9. An apparatus according to claim 8, wherein the computer includes a processor with memory for executing at least some of the computer instructions.

10. An apparatus according to claim 8, wherein the computer includes circuitry for executing at least some of the computer instructions.

11. An apparatus according to claim 8, wherein the display locations include portions of a web page and the display values include visual identifiers for the business entities.

12. An apparatus according to claim 8, wherein the business parameters include maximum bid values for combinations of the business entities and the display locations.

13. An apparatus according to claim 8, wherein the user parameters include user utility values for combinations of the business entities and the display locations.

14. An apparatus according to claim 8, wherein the combination of the business value and the user value is a linear combination that is scaled to monetary units.

15. An apparatus according to claim 8, wherein selecting the display specification includes selecting a sequence of the business entities for allocation with a prescribed sequence of the display locations.

16. An apparatus according to claim 8, wherein the computer further includes computer instructions for: using the business parameters and the user parameters to calculate prices for the business entities corresponding to the display specification, wherein the prices are bounded by maximum bids set by the business entities and each price characterizes an effect of a corresponding maximum bid on selecting the display specification.

17. A computer-readable medium that stores a computer program for determining a display specification, wherein the computer program includes instructions for: specifying business parameters for calculating a business value for the display specification, wherein the display specification includes a plurality of display locations and corresponding display values that are associated with business entities; specifying user parameters for calculating a user value for the display specification; selecting the display specification to improve a combination of the business value and the user value; and saving one or more values for the display specification.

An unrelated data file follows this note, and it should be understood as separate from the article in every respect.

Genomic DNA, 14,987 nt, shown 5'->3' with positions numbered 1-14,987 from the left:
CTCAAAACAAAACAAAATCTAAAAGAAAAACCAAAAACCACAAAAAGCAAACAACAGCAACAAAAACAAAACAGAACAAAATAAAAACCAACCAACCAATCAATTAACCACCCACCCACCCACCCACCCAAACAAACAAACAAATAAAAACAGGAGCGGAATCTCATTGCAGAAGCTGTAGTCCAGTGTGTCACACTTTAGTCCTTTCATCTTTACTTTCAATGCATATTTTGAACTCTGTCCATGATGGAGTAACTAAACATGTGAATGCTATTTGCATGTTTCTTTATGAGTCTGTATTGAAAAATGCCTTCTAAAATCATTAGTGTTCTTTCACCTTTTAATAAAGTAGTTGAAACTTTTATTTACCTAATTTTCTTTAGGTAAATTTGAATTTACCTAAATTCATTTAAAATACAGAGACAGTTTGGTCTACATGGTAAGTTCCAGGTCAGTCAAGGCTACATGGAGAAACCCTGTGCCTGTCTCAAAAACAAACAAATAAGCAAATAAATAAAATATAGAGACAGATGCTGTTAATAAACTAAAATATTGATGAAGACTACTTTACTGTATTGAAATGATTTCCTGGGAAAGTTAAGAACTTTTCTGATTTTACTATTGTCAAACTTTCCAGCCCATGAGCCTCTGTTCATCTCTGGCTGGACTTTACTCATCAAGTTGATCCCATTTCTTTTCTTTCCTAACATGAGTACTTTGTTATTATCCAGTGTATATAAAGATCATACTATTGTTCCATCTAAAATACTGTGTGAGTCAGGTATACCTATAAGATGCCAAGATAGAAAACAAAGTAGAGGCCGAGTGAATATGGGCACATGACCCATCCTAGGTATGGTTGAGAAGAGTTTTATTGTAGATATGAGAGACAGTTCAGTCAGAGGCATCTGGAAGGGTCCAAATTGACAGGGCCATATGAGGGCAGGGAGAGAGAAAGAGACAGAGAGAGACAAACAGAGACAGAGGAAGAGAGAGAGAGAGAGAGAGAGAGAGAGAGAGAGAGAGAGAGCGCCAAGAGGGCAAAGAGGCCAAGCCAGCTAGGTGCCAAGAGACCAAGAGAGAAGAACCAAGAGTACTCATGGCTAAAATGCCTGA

18. A computer-readable medium according to claim 17, wherein the display locations include portions of a web page and the display values include visual identifiers for the business entities.

19. A computer-readable medium according to claim 17, wherein the business parameters include maximum bid values for combinations of the business entities and the display locations.

20. A computer-readable medium according to claim 17, wherein the user parameters include user utility values for combinations of the business entities and the display locations.

21. A computer-readable medium according to claim 17, wherein the combination of the business value and the user value is a linear combination that is scaled to monetary units.

22. A computer-readable medium according to claim 17, wherein selecting the display specification includes selecting a sequence of the business entities for allocation with a prescribed sequence of the display locations.

23. A computer-readable medium according to claim 17, wherein the computer program further includes instructions for using the business parameters and the user parameters to calculate prices for the business entities corresponding to the display specification, wherein the prices are bounded by maximum bids set by the business entities and each price characterizes an effect of a corresponding maximum bid on selecting the display specification.

Description:

BACKGROUND OF THE INVENTION

1. Field of Invention